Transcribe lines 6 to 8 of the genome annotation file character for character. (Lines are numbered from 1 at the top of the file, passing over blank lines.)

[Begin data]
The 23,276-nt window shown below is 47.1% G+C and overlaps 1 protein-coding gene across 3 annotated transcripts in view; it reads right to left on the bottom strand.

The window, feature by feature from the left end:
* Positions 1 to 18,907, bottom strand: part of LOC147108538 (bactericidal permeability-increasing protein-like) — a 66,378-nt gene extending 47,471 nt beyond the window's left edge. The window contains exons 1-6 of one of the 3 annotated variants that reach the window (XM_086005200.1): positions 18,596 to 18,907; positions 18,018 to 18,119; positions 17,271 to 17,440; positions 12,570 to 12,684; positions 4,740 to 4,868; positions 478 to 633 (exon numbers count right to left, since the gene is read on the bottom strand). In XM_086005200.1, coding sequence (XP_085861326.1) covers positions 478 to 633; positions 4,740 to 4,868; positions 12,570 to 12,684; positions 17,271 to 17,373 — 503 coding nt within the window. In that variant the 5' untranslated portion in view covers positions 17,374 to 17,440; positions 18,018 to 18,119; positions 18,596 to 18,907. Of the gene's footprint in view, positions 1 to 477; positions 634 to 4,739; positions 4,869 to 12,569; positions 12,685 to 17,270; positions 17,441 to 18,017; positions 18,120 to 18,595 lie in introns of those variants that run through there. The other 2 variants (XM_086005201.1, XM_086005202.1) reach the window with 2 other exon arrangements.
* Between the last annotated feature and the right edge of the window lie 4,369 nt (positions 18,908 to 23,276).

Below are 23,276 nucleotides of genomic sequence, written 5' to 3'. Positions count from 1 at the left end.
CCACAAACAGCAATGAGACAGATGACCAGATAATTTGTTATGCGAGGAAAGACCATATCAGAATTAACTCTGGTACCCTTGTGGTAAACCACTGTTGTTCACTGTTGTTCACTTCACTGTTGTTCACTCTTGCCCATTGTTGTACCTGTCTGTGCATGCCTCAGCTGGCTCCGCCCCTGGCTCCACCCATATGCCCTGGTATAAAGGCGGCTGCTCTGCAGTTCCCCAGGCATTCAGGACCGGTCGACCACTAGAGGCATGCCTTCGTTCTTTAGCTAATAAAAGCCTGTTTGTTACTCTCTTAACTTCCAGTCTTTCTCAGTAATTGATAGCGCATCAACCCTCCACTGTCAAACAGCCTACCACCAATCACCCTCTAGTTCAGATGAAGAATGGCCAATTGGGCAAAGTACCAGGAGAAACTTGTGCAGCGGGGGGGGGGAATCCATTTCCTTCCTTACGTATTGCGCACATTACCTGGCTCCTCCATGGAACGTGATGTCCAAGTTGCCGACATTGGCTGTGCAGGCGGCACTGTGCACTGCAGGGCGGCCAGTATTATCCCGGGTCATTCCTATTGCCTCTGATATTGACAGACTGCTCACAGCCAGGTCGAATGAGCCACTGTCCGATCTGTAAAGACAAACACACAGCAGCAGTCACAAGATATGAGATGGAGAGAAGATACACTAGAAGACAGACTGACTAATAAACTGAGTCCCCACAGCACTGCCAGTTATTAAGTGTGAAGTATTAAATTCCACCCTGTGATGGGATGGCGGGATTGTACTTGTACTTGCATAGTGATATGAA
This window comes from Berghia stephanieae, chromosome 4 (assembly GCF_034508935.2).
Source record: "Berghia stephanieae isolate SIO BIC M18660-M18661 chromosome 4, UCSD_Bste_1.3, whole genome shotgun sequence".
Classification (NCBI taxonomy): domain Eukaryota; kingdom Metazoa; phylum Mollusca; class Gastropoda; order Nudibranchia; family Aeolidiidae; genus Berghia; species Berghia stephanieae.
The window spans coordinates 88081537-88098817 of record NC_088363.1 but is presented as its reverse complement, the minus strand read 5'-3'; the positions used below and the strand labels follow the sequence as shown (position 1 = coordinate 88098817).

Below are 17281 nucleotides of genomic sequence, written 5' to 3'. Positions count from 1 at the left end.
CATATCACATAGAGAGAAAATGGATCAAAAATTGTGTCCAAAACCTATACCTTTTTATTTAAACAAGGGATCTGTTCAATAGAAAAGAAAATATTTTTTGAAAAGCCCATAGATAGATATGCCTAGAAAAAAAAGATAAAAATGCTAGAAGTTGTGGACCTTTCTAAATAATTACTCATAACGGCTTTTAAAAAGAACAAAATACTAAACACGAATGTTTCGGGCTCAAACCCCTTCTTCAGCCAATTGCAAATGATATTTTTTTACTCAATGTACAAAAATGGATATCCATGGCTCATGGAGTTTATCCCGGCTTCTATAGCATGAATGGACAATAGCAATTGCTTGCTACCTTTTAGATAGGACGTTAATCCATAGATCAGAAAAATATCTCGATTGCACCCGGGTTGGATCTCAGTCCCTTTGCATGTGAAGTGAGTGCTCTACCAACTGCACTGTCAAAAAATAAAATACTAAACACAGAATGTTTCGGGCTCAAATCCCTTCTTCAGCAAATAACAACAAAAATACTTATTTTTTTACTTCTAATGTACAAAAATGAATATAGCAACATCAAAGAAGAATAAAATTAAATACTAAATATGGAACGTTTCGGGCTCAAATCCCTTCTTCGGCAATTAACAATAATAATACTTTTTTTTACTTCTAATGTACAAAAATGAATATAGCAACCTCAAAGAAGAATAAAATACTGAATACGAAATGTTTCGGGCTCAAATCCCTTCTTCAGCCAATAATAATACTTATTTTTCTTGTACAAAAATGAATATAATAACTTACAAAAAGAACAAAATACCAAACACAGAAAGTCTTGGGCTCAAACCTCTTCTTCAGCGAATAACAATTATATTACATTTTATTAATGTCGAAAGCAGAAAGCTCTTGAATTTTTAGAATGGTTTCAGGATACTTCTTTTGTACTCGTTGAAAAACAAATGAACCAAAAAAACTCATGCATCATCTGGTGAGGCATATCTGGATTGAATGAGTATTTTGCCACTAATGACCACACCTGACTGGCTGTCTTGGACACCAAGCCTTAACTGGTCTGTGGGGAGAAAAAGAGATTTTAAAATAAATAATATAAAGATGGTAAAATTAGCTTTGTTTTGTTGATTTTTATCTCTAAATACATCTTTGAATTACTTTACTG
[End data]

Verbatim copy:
CCACAAACAGCAATGAGACAGATGACCAGATAATTTGTTATGCGAGGAAAGACCATATCAGAATTAACTCTGGTACCCTTGTGGTAAACCACTGTTGTTCACTGTTGTTCACTTCACTGTTGTTCACTCTTGCCCATTGTTGTACCTGTCTGTGCATGCCTCAGCTGGCTCCGCCCCTGGCTCCACCCATATGCCCTGGTATAAAGGCGGCTGCTCTGCAGTTCCCCAGGCATTCAGGACCGGTCGACCACTAGAGGCATGCCTTCGTTCTTTAGCTAATAAAAGCCTGTTTGTTACTCTCTTAACTTCCAGTCTTTCTCAGTAATTGATAGCGCATCAACCCTCCACTGTCAAACAGCCTACCACCAATCACCCTCTAGTTCAGATGAAGAATGGCCAATTGGGCAAAGTACCAGGAGAAACTTGTGCAGCGGGGGGGGGGAATCCATTTCCTTCCTTACGTATTGCGCACATTACCTGGCTCCTCCATGGAACGTGATGTCCAAGTTGCCGACATTGGCTGTGCAGGCGGCACTGTGCACTGCAGGGCGGCCAGTATTATCCCGGGTCATTCCTATTGCCTCTGATATTGACAGACTGCTCACAGCCAGGTCGAATGAGCCACTGTCCGATCTGTAAAGACAAACACACAGCAGCAGTCACAAGATATGAGATGGAGAGAAGATACACTAGAAGACAGACTGACTAATAAACTGAGTCCCCACAGCACTGCCAGTTATTAAGTGTGAAGTATTAAATTCCACCCTGTGATGGGATGGCGGGATTGTACTTGTACTTGCATAGTGATATGAA
This window comes from Berghia stephanieae, chromosome 4 (assembly GCF_034508935.2).
Source record: "Berghia stephanieae isolate SIO BIC M18660-M18661 chromosome 4, UCSD_Bste_1.3, whole genome shotgun sequence".